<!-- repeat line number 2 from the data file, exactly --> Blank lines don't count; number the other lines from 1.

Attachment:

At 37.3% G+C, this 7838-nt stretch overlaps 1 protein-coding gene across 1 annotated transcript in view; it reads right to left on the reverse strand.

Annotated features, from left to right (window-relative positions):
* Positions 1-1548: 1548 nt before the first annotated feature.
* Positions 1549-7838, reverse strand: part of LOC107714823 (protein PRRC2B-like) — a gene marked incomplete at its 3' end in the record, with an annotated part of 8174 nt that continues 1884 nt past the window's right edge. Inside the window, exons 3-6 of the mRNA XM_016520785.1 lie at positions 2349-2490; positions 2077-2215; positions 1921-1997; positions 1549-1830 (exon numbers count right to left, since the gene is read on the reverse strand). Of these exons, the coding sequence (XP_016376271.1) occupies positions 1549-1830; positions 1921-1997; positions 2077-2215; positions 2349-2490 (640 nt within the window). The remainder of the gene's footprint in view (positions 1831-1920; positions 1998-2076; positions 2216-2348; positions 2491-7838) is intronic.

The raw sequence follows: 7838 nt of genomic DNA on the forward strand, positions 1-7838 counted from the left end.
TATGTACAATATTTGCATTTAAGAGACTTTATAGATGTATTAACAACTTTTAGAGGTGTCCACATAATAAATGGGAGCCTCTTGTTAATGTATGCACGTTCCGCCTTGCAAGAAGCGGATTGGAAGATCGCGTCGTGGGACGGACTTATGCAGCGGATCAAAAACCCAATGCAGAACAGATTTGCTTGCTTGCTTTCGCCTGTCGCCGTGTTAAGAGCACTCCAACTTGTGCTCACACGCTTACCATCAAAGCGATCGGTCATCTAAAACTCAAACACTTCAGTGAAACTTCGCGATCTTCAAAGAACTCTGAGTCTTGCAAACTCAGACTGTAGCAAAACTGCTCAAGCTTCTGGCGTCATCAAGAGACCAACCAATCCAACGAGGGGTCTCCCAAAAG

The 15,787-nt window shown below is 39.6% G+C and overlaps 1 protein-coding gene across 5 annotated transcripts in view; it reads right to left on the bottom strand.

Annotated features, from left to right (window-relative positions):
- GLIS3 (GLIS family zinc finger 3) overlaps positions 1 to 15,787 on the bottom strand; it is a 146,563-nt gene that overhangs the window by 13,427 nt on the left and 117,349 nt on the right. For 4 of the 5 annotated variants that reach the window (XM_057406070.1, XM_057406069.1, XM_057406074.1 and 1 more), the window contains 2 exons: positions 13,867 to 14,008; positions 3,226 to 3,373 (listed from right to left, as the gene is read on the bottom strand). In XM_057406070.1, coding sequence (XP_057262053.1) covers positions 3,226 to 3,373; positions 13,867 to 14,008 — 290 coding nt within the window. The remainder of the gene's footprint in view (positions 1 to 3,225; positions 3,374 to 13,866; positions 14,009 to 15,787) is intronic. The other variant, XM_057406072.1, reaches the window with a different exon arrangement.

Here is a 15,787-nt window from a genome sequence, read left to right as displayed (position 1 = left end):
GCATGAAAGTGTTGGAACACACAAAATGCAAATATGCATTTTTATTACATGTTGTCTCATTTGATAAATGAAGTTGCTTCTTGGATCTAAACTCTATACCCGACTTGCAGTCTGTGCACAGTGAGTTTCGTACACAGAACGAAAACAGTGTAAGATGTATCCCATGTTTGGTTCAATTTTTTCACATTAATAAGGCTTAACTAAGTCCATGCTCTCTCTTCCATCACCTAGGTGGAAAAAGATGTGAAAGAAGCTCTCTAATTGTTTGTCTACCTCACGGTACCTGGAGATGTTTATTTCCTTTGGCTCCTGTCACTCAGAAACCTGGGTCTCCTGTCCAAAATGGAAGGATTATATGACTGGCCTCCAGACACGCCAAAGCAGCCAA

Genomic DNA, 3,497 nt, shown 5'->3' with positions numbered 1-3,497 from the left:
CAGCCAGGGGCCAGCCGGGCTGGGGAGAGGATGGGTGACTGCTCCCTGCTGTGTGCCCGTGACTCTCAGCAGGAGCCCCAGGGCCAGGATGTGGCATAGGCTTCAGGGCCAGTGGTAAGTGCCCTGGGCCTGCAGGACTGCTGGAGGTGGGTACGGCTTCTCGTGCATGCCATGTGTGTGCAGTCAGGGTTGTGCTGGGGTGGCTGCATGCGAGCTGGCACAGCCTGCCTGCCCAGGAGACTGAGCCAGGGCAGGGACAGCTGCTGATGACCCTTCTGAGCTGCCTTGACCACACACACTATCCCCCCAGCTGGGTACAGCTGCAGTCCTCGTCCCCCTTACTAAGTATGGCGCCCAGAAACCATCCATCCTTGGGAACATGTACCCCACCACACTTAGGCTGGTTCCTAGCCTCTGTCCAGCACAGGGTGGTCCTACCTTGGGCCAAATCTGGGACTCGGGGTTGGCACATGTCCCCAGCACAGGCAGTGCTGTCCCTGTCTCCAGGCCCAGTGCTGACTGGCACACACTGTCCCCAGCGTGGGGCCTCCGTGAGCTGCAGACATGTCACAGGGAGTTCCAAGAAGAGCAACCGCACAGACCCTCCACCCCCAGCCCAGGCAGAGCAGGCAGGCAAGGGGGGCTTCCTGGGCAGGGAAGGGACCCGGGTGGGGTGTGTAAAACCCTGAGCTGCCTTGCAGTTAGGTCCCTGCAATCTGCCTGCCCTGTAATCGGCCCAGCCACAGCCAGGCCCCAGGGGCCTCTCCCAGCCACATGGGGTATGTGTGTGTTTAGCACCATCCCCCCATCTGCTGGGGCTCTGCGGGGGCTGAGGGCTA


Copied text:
Annotated features, from left to right (window-relative positions):